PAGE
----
- Antivirus software from adversary nation-states could create a vulnerability for them to employ espionage, argues Michael Sulmeyer, the Director of the Belfer Center’s Cyber Security Project at Harvard University.
- Sulmeyer was referring the recent Kaspersky antivirus hack, in which Russian state-sponsored attackers stole National Security Agency methods of U.S. cyber defense. The multinational cybersecurity firm has denied involvement.
In his recent interview with The Cipher Brief, he highlights how and why geopolitics should guide the private sector to follow the U.S. government’s action in removing Kaspersky’s software from their networks. When selecting anti-virus software, Sulmeyer advises businesses to understand:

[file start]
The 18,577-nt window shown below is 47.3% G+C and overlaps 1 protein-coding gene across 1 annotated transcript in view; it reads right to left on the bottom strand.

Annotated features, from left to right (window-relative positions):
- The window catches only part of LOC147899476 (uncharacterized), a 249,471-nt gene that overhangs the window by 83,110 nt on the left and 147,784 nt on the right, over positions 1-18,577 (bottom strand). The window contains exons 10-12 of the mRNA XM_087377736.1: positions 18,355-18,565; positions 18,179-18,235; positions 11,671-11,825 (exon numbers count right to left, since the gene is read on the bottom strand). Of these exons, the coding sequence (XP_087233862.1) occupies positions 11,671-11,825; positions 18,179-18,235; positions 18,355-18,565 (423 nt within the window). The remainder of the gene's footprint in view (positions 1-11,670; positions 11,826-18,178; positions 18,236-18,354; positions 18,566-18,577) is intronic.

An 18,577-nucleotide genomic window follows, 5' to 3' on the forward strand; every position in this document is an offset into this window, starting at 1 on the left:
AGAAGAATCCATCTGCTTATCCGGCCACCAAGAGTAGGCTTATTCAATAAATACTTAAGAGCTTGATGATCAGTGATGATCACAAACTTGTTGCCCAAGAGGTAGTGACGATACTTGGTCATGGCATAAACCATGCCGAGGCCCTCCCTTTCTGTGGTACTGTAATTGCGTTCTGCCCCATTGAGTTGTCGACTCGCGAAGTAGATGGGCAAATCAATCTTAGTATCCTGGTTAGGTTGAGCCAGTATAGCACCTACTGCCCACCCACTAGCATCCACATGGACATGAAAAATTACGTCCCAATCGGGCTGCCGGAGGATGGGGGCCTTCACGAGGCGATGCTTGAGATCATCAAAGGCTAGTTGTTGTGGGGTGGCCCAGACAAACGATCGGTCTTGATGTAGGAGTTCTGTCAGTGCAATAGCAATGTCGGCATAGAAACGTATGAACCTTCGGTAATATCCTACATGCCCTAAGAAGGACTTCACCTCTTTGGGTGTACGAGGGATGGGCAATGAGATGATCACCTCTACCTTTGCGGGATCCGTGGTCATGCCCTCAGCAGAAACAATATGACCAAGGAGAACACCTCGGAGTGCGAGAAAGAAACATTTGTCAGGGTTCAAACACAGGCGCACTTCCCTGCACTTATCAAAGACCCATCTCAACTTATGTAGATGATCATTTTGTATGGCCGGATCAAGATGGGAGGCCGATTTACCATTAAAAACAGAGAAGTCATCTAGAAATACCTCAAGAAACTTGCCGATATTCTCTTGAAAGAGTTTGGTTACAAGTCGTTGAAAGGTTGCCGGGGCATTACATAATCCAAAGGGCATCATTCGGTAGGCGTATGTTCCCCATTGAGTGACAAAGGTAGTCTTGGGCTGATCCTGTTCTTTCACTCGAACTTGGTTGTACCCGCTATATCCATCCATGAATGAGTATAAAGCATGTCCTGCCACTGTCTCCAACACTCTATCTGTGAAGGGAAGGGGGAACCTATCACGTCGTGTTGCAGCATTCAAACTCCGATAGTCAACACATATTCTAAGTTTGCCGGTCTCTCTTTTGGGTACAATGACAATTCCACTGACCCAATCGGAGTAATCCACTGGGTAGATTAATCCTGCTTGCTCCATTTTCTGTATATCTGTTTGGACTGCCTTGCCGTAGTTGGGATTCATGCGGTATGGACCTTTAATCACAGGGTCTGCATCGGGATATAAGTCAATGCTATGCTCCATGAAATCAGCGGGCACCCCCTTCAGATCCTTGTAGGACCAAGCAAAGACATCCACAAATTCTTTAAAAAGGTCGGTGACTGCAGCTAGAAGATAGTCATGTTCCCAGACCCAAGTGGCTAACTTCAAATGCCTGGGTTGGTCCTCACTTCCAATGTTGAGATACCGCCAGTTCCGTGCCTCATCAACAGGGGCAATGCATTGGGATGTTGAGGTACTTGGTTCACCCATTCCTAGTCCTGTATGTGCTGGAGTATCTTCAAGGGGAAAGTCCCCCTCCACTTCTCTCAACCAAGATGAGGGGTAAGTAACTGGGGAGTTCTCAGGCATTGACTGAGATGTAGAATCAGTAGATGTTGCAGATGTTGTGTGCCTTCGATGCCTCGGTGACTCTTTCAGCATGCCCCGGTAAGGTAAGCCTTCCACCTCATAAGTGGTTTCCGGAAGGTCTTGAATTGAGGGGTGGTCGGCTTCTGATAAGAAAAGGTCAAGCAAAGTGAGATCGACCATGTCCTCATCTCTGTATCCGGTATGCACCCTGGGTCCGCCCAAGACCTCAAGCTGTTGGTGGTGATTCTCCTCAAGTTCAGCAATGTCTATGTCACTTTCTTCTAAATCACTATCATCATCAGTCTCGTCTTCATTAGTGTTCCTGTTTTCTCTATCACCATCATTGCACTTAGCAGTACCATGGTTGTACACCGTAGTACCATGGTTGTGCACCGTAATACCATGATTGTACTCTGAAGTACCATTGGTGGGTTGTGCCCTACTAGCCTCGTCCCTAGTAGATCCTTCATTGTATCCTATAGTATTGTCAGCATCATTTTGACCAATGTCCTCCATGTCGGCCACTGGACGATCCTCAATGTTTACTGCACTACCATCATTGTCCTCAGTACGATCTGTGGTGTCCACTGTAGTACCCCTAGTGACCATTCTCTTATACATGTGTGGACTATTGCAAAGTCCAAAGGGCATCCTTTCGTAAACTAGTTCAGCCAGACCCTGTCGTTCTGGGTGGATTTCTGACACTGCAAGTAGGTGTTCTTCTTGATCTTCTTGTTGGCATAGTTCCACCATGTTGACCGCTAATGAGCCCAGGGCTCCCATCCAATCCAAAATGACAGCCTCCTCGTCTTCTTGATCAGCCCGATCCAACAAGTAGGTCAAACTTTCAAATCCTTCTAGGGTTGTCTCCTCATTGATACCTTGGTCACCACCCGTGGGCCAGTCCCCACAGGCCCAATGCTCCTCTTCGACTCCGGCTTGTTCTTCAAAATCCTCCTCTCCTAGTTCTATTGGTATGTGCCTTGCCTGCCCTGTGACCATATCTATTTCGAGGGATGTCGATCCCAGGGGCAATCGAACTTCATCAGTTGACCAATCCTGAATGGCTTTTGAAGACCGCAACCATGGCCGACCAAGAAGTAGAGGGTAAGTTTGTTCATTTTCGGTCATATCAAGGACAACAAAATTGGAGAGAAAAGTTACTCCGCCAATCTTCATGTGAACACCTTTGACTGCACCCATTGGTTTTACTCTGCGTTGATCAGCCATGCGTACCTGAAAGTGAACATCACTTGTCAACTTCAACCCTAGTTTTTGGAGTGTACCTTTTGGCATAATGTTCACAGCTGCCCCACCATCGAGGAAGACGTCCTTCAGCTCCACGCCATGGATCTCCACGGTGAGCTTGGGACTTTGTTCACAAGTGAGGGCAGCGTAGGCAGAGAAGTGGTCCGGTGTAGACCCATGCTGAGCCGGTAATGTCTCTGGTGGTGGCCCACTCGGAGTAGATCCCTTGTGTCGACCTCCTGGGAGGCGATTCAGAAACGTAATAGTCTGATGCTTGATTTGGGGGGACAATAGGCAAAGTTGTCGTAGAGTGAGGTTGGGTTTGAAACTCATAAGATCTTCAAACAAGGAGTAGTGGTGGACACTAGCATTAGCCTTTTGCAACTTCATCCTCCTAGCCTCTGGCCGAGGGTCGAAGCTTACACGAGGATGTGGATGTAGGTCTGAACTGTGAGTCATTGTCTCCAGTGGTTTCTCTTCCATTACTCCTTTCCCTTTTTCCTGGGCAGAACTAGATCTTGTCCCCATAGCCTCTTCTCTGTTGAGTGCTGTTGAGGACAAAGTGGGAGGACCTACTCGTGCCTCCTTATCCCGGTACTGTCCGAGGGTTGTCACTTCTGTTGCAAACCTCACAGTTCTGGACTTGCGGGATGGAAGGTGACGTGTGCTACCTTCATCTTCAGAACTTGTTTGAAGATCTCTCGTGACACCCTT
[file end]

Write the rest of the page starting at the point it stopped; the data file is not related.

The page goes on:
- Where the software comes from and how governments would abuse the data the companies may collect;
- Disclosure policies both and informal, which designers are subject to.
“When we pay for and install anti-virus software, we grant it extraordinary access to our computers and networks. While we expect anti-virus to do what its name implies (protect us), to do so requires us to trust the software and its designers – what they do with the scans of our data can be for good, and sometimes for not-so-good. The concern about Kaspersky specifically is that with this extraordinary access to so many millions of computers around the world, the Russian security services can see what Kaspersky sees. The result is that customers pay Kaspersky to facilitate the security services eavesdropping on their information,” Sulmeyer explained.